149 Medusa

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149 Medusa
149Medusa (Lightcurve Inversion).png
A three-dimensional model of 149 Medusa based on its light curve.
Discovery [1]
Discovered by Henri Joseph Perrotin
Discovery date 21 September 1875
Designations
Named after
Medusa
Main belt
Orbital characteristics[2][3]
Epoch 31 July 2016 (JD 2457600.5)
Uncertainty parameter 0
Observation arc 124.55 yr (45493 d)
Aphelion 2.3169 AU (346.60 Gm)
Perihelion 2.03252 AU (304.061 Gm)
2.17472 AU (325.333 Gm)
Eccentricity 0.065386
3.21 yr (1171.4 d)
20.18 km/s
280.686°
0° 18m 26.374s / day
Inclination 0.93927°
159.615°
250.609°
Earth MOID 1.04123 AU (155.766 Gm)
Jupiter MOID 2.87692 AU (430.381 Gm)
Jupiter Tisserand parameter 3.683
Physical characteristics
Dimensions 19.75±0.9 km
Mass 8.0×1015 kg
Mean density
2.0 g/cm³
Equatorial surface gravity
0.0055 m/s²
Equatorial escape velocity
0.0104 km/s
26.023 h (1.0843 d) [3]
26.038 h [4]
0.2334±0.022
Temperature ~ 189 K
S
10.79

149 Medusa is a bright-coloured, stony main-belt asteroid that was discovered by French astronomer J. Perrotin on September 21, 1875, and named after the Gorgon Medusa, a snake-haired monster in Greek mythology.

When it was discovered, Medusa was by far the smallest asteroid found (although this was not known at that time). Since then, many thousands of smaller asteroids have been found. It was also the closest asteroid to the Sun discovered up to that point, beating the long-held record of 8 Flora. It remained the closest asteroid to the Sun until 433 Eros and 434 Hungaria were found in 1898, leading to the discovery of two new families of asteroids inward from the 4:1 Kirkwood gap which forms the boundary of the main belt.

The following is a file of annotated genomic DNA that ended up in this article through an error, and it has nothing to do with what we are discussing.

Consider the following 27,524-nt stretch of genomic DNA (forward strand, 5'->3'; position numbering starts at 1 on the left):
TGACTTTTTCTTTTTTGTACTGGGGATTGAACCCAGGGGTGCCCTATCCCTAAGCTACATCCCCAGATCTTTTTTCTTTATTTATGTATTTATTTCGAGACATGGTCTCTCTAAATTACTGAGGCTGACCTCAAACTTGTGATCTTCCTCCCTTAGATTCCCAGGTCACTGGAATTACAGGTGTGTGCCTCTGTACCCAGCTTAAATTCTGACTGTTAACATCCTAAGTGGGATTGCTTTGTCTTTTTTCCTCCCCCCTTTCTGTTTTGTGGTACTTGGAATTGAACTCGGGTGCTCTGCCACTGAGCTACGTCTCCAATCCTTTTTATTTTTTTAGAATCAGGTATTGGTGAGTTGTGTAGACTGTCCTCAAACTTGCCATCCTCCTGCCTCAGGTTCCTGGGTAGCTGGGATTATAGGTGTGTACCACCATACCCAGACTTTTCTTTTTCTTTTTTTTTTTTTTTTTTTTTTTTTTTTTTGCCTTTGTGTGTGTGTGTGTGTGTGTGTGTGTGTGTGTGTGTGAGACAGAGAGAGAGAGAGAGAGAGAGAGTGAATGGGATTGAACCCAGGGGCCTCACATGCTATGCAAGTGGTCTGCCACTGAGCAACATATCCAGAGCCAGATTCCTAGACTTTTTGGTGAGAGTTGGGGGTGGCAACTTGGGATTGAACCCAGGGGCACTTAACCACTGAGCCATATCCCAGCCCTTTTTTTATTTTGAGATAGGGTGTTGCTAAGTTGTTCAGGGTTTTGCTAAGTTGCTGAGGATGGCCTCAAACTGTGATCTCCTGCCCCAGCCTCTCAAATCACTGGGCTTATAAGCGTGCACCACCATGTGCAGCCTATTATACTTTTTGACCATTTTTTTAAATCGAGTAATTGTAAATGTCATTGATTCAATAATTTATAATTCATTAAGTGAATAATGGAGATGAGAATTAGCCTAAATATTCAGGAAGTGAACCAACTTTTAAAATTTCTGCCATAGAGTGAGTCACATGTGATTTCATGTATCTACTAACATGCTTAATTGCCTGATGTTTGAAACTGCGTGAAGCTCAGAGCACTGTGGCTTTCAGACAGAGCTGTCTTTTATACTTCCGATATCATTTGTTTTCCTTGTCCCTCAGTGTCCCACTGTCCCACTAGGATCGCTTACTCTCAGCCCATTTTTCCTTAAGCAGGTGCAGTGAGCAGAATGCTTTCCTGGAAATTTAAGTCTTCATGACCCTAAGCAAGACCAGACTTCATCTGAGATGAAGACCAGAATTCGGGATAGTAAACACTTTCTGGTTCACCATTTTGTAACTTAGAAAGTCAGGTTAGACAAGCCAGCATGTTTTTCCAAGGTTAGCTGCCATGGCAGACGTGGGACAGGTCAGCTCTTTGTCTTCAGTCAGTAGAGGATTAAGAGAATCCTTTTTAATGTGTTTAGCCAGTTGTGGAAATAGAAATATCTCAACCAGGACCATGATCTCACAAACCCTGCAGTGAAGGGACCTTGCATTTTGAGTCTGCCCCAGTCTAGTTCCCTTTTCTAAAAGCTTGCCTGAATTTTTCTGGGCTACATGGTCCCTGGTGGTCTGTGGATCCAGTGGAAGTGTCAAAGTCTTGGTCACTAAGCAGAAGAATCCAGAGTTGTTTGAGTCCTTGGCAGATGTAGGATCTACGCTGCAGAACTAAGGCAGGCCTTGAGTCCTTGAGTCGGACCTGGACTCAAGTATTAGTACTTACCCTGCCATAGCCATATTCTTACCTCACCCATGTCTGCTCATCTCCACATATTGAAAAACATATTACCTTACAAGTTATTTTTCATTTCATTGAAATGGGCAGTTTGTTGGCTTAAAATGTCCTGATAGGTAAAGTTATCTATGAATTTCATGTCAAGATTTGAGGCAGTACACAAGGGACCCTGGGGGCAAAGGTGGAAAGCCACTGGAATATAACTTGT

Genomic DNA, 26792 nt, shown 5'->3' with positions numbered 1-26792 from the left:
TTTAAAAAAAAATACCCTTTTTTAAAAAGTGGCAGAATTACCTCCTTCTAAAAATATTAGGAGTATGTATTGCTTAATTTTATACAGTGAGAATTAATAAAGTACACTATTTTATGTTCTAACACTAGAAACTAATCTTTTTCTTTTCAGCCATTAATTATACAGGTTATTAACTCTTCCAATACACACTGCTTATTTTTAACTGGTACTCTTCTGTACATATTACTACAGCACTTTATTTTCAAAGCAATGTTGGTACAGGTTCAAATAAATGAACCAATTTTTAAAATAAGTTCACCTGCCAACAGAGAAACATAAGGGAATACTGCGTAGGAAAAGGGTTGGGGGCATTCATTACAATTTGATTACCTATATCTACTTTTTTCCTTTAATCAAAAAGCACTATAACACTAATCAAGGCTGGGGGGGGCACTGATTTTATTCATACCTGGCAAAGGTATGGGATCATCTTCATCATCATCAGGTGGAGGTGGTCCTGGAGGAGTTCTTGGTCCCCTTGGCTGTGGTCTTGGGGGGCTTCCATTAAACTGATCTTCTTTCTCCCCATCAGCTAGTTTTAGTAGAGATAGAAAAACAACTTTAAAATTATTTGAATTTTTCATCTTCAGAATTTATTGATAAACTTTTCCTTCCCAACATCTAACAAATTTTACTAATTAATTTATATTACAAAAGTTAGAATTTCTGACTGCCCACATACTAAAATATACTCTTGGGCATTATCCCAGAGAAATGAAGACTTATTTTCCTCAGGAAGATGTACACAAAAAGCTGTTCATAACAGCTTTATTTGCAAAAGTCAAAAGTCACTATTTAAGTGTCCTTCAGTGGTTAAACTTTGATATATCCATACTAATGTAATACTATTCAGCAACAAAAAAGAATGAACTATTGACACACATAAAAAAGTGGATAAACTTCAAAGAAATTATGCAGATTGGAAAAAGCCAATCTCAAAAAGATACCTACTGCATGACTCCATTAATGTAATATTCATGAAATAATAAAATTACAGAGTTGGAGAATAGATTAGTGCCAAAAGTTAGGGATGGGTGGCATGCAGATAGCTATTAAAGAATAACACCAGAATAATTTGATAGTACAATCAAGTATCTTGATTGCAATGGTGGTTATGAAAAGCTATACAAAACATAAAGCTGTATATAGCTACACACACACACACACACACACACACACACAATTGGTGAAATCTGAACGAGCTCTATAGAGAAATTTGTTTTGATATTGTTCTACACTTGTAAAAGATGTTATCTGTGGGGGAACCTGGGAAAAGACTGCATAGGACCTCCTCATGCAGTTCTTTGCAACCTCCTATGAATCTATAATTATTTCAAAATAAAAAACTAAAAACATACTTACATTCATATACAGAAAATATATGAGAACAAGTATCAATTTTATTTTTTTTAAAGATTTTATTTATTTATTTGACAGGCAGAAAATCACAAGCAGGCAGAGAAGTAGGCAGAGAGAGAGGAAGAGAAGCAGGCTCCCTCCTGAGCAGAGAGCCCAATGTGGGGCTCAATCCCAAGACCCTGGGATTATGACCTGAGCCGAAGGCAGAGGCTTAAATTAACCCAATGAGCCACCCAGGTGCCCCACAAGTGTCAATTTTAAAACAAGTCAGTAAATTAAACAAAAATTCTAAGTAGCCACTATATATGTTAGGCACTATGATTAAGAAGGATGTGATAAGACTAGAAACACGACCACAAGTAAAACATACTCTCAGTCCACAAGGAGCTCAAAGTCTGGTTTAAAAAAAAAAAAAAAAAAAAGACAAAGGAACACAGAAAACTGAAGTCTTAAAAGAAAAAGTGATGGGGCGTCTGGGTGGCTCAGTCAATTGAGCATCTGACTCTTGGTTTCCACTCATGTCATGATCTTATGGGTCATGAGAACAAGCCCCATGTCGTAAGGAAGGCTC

Photometric observations of this asteroid at the Organ Mesa Observatory in Las Cruces, New Mexico, during 2010 gave a light curve with a rather long rotation period of 26.038 ± 0.002 hours and a brightness variation of 0.56 ± 0.03 in magnitude.[4]

References[edit]

  1. ^ "Discovery Circumstances: Numbered Minor Planets (1)-(5000)". IAU-Minor Planet Center. Retrieved 22 August 2016. 
  2. ^ "The Asteroid Orbital Elements Database". astorb. Lowell Observatory. 
  3. ^ a b Yeomans, Donald K., "149 Medusa", JPL Small-Body Database Browser, NASA Jet Propulsion Laboratory, retrieved 12 May 2016. 
  4. ^ a b Pilcher, Frederick (April 2011), "Rotation Period Determinations for 25 Phocaea, 140 Siwa, 149 Medusa 186 Celuta, 475 Ocllo, 574 Reginhild, and 603 Timandra", The Minor Planet Bulletin, 38 (2), pp. 76–78, Bibcode:2011MPBu...38...76P. 

External links[edit]